Discovering the Language of the Ecological Body

Frizell, Caroline. 2014. Discovering the Language of the Ecological Body. Self & Society: an International Journal for Humanistic Psychology, 41(4), pp. 15-21. ISSN 0306-0497 [Article]

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Abstract or Description

This article seeks to explore the voice of the ecological body, through which we can engage with the language of the cosmos. The human being is a living system, composed of numerous dynamic systems which constitute a collective that we call ‘body’. To listen with, and speak from, the core of the complex system that constitutes ‘body’ is to discover a kinetic language that has its own depth, dimension and perspective. This embodied, relational language brings us into alignment with the improvised, interdependent dances that are always going on as part of the wider choreography of the ecology. Dance Therapy, with its tradition of aligning with earth-honouring principles, is just one way that we can learn to attune to other ways of being in the world, and to rediscover those wild parts of ourselves that know instinctively how to speak with the earth. In this writing, this process is illustrated by Kim’s story, as she discovers a deep attunement with the earth through the fleshy substance of the body, and in so doing opens to an empathic resonance with the other-than-human. Kim meets with the spontaneous, aesthetic and symbolic creativity of human potential, and allows a new story to unfold through the raw material of embodied experience. Kim explores ways to straddle the personal, cultural and ecological contradictions inherent in her desire to live ethically and peacefully with the earth and her inadvertent complicity in the hubris of the human species.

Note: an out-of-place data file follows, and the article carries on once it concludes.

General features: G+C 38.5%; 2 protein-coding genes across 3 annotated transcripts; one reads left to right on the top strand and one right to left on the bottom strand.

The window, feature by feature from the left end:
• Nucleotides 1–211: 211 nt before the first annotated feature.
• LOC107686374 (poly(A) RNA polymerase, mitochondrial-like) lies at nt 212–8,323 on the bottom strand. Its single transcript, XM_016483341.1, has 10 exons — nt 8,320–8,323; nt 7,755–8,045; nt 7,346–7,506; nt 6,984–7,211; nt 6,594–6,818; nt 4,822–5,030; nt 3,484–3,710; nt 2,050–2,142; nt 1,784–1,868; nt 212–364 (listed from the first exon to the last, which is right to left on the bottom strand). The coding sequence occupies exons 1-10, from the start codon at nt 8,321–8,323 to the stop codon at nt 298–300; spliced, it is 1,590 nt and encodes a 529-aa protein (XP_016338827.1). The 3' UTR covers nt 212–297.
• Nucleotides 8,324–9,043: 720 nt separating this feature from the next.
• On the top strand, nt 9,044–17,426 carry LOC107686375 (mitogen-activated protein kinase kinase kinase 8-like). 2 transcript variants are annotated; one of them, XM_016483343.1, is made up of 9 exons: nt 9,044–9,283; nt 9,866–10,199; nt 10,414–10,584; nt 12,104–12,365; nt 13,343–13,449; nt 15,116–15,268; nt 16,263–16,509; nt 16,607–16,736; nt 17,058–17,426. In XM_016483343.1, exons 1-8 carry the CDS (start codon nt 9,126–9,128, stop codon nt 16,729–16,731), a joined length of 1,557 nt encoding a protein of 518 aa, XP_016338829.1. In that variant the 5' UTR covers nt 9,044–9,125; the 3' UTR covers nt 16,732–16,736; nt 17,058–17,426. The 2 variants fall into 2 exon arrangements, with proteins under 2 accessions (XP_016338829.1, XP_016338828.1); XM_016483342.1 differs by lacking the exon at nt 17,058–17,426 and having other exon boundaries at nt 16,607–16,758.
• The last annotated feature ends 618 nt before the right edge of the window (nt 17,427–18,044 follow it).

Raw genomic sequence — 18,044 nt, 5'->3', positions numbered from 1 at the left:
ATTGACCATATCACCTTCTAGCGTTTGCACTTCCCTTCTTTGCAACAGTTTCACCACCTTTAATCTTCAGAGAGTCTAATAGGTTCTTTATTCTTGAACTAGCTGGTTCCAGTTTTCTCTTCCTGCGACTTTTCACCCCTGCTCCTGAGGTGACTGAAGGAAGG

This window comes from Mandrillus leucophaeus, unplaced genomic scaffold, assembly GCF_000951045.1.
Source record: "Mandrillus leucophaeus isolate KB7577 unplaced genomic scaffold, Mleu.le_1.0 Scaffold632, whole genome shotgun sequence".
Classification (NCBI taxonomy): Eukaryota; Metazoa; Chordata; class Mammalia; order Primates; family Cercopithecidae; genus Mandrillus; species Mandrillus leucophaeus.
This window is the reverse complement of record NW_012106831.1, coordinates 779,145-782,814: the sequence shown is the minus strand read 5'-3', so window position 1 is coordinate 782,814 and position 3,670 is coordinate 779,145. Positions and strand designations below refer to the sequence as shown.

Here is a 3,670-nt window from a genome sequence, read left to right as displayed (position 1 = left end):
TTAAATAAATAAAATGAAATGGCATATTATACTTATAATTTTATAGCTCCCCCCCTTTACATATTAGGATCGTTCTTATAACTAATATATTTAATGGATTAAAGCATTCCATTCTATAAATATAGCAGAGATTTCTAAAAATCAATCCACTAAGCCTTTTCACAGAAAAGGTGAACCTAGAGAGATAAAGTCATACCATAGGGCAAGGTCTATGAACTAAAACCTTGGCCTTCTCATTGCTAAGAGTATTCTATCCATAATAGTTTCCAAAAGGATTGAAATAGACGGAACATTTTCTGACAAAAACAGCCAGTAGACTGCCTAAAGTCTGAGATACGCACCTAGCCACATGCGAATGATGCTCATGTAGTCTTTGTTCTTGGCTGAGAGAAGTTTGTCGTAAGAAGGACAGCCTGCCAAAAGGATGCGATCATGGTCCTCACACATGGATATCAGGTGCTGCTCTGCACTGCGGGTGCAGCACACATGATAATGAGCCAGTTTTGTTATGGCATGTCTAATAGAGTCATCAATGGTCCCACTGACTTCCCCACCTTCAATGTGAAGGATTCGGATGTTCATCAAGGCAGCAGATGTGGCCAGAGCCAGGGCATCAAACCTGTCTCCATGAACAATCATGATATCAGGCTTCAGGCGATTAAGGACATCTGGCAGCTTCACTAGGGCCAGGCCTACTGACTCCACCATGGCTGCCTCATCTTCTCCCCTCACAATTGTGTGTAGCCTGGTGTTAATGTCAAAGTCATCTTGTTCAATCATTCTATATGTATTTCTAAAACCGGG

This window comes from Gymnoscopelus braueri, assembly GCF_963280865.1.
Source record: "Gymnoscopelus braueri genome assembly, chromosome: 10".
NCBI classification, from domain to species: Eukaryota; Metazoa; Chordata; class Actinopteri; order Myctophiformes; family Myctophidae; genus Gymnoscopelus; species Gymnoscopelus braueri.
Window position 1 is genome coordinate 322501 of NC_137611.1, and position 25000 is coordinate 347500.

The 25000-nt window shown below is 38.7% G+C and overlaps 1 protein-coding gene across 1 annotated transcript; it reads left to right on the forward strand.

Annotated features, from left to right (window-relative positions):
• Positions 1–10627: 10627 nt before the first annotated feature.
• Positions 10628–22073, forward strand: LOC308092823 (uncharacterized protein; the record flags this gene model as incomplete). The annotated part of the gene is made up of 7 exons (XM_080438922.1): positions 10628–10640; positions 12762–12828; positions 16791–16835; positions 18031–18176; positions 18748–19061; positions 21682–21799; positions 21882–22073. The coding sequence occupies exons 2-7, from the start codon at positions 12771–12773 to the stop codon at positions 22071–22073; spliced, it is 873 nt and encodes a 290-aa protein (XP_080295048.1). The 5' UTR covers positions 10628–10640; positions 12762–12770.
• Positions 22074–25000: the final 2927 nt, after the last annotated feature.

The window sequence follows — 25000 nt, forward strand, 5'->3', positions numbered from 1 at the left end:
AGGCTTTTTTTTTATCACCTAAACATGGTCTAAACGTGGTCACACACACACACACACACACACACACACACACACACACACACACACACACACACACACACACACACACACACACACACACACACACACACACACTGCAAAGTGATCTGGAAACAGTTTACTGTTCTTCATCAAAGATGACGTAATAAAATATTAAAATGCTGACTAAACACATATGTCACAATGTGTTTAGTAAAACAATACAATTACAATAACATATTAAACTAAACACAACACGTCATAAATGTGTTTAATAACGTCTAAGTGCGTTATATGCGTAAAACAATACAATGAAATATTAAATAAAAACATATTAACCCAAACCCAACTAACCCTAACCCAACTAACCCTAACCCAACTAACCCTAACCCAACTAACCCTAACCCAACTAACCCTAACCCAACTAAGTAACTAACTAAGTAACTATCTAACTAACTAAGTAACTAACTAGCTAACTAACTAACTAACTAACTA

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The paper full text is made available online with a special permission from the publisher.

Departments, Centres and Research Units:

Social, Therapeutic & Community Engagement (STaCS)



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Date Deposited:

12 Sep 2014 15:29

Last Modified:

29 Apr 2020 16:00

Peer Reviewed:

Yes, this version has been peer-reviewed.


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